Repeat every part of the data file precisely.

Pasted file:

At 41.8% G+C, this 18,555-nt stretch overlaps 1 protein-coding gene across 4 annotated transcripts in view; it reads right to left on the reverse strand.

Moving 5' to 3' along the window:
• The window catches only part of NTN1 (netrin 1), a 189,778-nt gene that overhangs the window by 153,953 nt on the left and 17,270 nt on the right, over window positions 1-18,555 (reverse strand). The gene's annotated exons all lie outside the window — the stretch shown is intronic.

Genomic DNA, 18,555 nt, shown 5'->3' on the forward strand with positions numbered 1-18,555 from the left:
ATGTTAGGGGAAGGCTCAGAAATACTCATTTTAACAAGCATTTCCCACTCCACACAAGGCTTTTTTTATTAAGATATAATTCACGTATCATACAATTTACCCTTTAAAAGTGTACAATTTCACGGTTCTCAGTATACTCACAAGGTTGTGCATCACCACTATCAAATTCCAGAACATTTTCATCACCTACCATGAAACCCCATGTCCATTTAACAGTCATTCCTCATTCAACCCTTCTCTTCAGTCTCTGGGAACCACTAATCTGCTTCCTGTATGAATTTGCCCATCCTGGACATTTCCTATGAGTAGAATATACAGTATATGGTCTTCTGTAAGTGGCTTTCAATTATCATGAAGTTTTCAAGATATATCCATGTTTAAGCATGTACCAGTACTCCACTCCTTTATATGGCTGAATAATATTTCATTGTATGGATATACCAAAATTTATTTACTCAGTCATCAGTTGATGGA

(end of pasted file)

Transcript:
At 41.8% G+C, this 18,555-nt stretch overlaps 1 protein-coding gene across 4 annotated transcripts in view; it reads right to left on the reverse strand.

Moving 5' to 3' along the window:
• The window catches only part of NTN1 (netrin 1), a 189,778-nt gene that overhangs the window by 153,953 nt on the left and 17,270 nt on the right, over window positions 1-18,555 (reverse strand). The gene's annotated exons all lie outside the window — the stretch shown is intronic.

Genomic DNA, 18,555 nt, shown 5'->3' on the forward strand with positions numbered 1-18,555 from the left:
ATGTTAGGGGAAGGCTCAGAAATACTCATTTTAACAAGCATTTCCCACTCCACACAAGGCTTTTTTTATTAAGATATAATTCACGTATCATACAATTTACCCTTTAAAAGTGTACAATTTCACGGTTCTCAGTATACTCACAAGGTTGTGCATCACCACTATCAAATTCCAGAACATTTTCATCACCTACCATGAAACCCCATGTCCATTTAACAGTCATTCCTCATTCAACCCTTCTCTTCAGTCTCTGGGAACCACTAATCTGCTTCCTGTATGAATTTGCCCATCCTGGACATTTCCTATGAGTAGAATATACAGTATATGGTCTTCTGTAAGTGGCTTTCAATTATCATGAAGTTTTCAAGATATATCCATGTTTAAGCATGTACCAGTACTCCACTCCTTTATATGGCTGAATAATATTTCATTGTATGGATATACCAAAATTTATTTACTCAGTCATCAGTTGATGGA